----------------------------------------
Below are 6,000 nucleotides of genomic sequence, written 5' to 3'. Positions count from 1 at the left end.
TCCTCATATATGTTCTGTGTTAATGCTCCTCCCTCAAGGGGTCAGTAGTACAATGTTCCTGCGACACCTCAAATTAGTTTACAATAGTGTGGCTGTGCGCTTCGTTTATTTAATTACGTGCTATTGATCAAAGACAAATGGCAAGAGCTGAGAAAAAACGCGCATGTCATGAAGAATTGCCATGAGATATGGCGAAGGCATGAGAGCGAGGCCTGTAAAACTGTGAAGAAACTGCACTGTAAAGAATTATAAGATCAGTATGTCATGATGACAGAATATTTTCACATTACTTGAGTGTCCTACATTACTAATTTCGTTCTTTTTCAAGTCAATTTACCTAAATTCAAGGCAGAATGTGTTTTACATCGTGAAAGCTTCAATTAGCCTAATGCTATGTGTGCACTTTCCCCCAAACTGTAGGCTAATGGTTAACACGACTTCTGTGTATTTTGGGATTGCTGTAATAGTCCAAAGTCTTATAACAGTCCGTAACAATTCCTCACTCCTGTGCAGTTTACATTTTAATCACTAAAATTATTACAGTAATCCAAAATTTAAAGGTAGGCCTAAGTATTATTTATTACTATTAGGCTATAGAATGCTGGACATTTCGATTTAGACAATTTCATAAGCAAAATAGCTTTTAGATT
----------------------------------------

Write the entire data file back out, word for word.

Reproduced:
Below are 6,000 nucleotides of genomic sequence, written 5' to 3'. Positions count from 1 at the left end.
TCCTCATATATGTTCTGTGTTAATGCTCCTCCCTCAAGGGGTCAGTAGTACAATGTTCCTGCGACACCTCAAATTAGTTTACAATAGTGTGGCTGTGCGCTTCGTTTATTTAATTACGTGCTATTGATCAAAGACAAATGGCAAGAGCTGAGAAAAAACGCGCATGTCATGAAGAATTGCCATGAGATATGGCGAAGGCATGAGAGCGAGGCCTGTAAAACTGTGAAGAAACTGCACTGTAAAGAATTATAAGATCAGTATGTCATGATGACAGAATATTTTCACATTACTTGAGTGTCCTACATTACTAATTTCGTTCTTTTTCAAGTCAATTTACCTAAATTCAAGGCAGAATGTGTTTTACATCGTGAAAGCTTCAATTAGCCTAATGCTATGTGTGCACTTTCCCCCAAACTGTAGGCTAATGGTTAACACGACTTCTGTGTATTTTGGGATTGCTGTAATAGTCCAAAGTCTTATAACAGTCCGTAACAATTCCTCACTCCTGTGCAGTTTACATTTTAATCACTAAAATTATTACAGTAATCCAAAATTTAAAGGTAGGCCTAAGTATTATTTATTACTATTAGGCTATAGAATGCTGGACATTTCGATTTAGACAATTTCATAAGCAAAATAGCTTTTAGATT